A confession: I am a long-time fan of video games, and as such, I'd say I have pretty high expectations when it comes to gameplay, mechanics, and animation. The latter is particularly made me pretty skeptical that I'd enjoy Minecraft, a game that lets you build worlds out of blocks. A world built out of 3D blocks is, well, blocky, and I couldn't imagine that I'd find much pleasure -- aesthetically or otherwise.
But I was wrong. Minecraft's visual simplicity belies what is a completely open-ended and therefore terrifically complex world. And the best of that world: it's up to the player to design. Minecraft is what's known as a "sandbox" game, giving players almost complete freedom to build within it.
And that's what makes it great for the classroom.
Joel Levin, a computer teacher at Columbia Grammar and Preparatory School uses Minecraft with second-grade students.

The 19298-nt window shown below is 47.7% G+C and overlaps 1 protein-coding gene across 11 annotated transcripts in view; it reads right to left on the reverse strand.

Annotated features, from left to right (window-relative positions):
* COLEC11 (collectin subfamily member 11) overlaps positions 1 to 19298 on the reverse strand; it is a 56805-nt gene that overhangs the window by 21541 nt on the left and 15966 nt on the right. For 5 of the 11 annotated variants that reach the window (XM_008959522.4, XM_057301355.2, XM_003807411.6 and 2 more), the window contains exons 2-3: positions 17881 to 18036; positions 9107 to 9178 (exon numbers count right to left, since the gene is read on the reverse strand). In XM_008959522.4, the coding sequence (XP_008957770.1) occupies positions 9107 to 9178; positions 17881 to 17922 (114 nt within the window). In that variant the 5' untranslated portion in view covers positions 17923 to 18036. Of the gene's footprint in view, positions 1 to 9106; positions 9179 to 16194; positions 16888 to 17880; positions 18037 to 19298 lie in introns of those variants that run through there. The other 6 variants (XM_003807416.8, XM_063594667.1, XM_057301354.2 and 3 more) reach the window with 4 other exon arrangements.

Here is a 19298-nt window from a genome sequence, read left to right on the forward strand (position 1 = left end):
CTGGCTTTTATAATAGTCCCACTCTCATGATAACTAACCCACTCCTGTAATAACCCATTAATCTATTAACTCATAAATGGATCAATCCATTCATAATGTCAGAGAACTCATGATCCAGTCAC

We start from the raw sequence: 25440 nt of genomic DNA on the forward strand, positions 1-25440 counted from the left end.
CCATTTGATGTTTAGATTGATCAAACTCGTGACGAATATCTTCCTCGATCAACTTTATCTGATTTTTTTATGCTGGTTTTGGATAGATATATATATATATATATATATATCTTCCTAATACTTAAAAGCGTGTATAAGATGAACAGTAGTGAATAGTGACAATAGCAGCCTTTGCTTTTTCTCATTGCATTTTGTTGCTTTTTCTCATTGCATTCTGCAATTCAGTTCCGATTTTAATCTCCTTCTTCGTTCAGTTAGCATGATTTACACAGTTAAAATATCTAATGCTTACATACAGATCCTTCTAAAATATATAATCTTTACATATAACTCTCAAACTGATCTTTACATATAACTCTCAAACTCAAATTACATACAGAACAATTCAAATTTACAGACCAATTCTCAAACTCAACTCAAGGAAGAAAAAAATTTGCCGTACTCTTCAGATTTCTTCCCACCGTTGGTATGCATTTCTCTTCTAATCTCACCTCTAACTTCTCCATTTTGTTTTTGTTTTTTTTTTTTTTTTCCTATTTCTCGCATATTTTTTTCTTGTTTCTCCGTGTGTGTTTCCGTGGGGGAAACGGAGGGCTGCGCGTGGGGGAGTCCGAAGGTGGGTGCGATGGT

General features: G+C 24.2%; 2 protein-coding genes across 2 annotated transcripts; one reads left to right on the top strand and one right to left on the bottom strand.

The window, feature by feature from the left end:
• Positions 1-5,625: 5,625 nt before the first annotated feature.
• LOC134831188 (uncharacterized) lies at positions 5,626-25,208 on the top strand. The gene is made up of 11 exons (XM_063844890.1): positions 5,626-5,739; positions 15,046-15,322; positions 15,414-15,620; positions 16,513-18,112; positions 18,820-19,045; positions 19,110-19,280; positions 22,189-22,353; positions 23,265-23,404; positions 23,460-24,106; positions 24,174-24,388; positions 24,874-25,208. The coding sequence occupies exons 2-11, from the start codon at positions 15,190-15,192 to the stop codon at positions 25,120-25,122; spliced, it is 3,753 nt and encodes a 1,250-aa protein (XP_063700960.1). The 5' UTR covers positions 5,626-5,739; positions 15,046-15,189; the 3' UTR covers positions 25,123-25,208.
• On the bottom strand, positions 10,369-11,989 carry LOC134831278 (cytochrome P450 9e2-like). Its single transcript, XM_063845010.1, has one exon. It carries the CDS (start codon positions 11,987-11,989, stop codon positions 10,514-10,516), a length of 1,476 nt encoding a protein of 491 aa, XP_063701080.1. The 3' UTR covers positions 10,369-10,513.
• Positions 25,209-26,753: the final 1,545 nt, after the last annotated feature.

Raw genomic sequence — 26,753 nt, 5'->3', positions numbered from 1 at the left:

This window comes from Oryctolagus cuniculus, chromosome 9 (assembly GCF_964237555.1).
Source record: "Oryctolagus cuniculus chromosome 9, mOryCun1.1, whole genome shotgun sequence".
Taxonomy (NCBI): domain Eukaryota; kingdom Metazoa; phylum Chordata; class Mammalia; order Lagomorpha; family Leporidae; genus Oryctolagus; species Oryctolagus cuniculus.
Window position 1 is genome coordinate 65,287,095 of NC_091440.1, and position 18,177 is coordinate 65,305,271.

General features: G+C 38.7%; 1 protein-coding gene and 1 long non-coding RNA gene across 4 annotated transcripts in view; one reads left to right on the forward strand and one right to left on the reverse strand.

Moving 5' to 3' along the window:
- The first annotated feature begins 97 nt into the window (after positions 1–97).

Minecraft can be played in single-person or in multiplayer mode, and players can join public servers, or in the case of Levin's class, the game can be run on a private server. By doing the latter, Levin is able to install certain add-ons and mods suited for his students (giving him the power, for example, to place and delete blocks from a distance). But the students do play the multiplayer version, entering Minecraft's brick-building world together and, together, working through various projects that Levin assigns.